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Californian media supports legalised online poker

The influential Californian newspaper Capitol Weekly, which serves an audience made up mainly of government and political readers, says it's time for online poker to be regulated in the state.

The op-ed article points out that large numbers of Californians play at online foreign websites that are not regulated or monitored by U.S. law enforcement to ensure that consumer protections against fraud, cheating or theft of personal financial information are in place, and makes the observation that these are basic safeguards they would have playing in any licensed land-based casino in California.

"Worse, neither the State of California nor legal land-based gaming operators in the State receive a penny from the multi-billion online poker industry that operates from foreign locations," it notes.

Millions of Californians play today and that number is growing exponentially, the articles asserts, going on to attribute the pastime's popularity to the fact that poker is the third most watched spot on cable television, and that internet poker is faster-paced than poker played at a traditional casino or card club.

California legislators are currently wrestling with the contentious subject of legalisation and regulation to better protect players and the financial interests of the state, and the Capitol Weekly article notes: "It's about time, because federal law says individual states have the power to regulate Internet poker, raise revenues from it and protect players and minors."

The piece presents its ideas on essentials for legalisation, asserting that whatever system is adopted, it must provide players with safety and certainty. "If the 'eye-in-the-sky' can prevent cheating in a (land) casino, a state-approved Internet system must (equally) prevent fraud and collusion," it observes.

"This means that, consistent with federal law, the California system must use technology to prevent minors from playing, and players are entitled to certainty."

The article goes on: "Legalization and regulation is the only way to empower California law enforcement to guard against identity theft, release of personal financial information, fraud or the use of these sites by underage players - all protections that can be provided by state of-the-art security technology used in a system regulated and monitored by law enforcement.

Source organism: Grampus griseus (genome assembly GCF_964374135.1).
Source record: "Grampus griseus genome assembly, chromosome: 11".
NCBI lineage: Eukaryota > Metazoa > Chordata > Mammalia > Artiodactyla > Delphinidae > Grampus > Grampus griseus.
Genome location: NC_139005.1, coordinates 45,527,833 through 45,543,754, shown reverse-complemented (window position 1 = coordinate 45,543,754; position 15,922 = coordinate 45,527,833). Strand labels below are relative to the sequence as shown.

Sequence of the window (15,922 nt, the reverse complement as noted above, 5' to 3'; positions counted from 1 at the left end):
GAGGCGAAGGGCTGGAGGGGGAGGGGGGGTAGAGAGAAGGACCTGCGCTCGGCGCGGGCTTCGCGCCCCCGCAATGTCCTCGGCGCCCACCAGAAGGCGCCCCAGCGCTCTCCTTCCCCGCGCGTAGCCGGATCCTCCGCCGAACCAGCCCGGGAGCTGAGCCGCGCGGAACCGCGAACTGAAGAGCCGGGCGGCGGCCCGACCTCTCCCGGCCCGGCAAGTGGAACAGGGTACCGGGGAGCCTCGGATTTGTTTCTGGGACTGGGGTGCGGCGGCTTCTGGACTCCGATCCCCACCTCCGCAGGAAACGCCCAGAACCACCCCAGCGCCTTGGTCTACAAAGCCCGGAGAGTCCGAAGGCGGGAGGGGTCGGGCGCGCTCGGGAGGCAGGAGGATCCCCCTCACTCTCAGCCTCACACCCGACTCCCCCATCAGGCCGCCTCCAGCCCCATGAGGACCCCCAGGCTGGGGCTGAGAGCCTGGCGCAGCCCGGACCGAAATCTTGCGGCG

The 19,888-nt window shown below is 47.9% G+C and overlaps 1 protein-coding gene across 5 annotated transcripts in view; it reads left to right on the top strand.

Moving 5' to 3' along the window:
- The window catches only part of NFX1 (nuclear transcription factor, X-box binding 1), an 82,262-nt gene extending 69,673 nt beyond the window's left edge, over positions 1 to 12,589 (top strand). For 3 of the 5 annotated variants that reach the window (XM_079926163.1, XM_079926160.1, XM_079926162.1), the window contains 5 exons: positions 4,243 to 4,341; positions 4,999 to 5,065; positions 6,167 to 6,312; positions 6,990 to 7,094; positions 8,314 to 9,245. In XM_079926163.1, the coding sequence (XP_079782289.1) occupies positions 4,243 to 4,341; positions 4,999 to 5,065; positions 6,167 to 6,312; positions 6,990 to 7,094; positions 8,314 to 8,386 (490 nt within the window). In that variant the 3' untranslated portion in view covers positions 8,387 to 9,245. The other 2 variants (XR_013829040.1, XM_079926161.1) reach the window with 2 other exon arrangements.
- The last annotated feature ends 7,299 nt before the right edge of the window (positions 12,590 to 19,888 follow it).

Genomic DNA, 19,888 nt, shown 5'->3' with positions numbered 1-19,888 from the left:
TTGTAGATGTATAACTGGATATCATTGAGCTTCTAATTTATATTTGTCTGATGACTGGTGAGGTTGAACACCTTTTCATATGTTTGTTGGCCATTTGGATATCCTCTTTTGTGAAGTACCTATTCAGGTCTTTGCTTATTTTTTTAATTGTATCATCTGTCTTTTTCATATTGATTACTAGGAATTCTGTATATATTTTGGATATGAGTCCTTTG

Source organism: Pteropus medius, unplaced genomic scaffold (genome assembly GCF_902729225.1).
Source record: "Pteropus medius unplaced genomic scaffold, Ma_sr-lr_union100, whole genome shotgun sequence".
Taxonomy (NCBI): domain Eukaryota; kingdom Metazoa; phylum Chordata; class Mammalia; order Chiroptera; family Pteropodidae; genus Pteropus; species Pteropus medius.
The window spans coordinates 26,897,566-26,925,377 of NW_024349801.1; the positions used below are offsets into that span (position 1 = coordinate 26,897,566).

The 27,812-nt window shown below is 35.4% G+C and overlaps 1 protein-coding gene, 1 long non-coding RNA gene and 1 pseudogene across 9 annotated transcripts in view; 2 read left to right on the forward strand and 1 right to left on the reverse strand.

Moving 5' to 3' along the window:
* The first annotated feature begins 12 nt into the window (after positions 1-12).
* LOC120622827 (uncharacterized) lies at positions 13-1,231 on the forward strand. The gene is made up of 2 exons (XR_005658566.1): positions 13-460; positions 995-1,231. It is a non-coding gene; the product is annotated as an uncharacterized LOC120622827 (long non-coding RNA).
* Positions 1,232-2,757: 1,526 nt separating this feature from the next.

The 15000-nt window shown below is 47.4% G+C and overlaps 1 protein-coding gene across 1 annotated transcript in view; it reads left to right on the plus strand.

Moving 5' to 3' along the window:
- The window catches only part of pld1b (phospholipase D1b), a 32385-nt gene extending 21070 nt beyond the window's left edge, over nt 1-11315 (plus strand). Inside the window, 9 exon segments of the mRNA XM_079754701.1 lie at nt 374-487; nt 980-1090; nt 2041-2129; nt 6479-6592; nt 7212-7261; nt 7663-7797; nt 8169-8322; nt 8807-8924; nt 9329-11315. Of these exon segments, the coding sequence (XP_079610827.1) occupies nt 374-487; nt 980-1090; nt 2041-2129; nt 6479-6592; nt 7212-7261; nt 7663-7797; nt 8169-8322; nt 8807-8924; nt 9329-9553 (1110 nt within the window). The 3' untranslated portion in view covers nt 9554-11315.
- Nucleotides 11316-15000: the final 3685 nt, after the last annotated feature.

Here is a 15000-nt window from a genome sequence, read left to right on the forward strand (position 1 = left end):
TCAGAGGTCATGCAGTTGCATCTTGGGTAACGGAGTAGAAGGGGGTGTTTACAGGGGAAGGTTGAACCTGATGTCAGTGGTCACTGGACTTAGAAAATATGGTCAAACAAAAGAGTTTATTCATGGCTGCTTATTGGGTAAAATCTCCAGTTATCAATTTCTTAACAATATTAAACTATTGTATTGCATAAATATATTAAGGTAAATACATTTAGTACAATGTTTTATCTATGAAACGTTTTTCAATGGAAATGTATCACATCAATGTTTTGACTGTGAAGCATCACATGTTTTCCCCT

"Second, the Legislature must put in place a system that allows its contractors to compete with powerful offshore competitors to keep money from leaving California. After all, those companies start with a market share of two million Californians."

The Capitol Weekly quotes independent estimates from PricewaterhouseCoppers, H2 Gambling Capital and Goldman Sachs which estimate gross revenues in the first year of proper Californian regulation to be around $500 million.

"If the state receives 20% of those gross revenues as part of any contract for operating an intrastate system, roughly $100 million annually could be generated," the article notes.

The author argues convincingly against the proposition that Indian tribes holding land gambling deals with the state government should have exclusivity in any new online gambling dispensation, and concludes:

"There are many different issues to be debated and resolved before legalizing and regulating Internet poker. But it's important for that debate to occur - before it's too late."

Source: InfoPowa News

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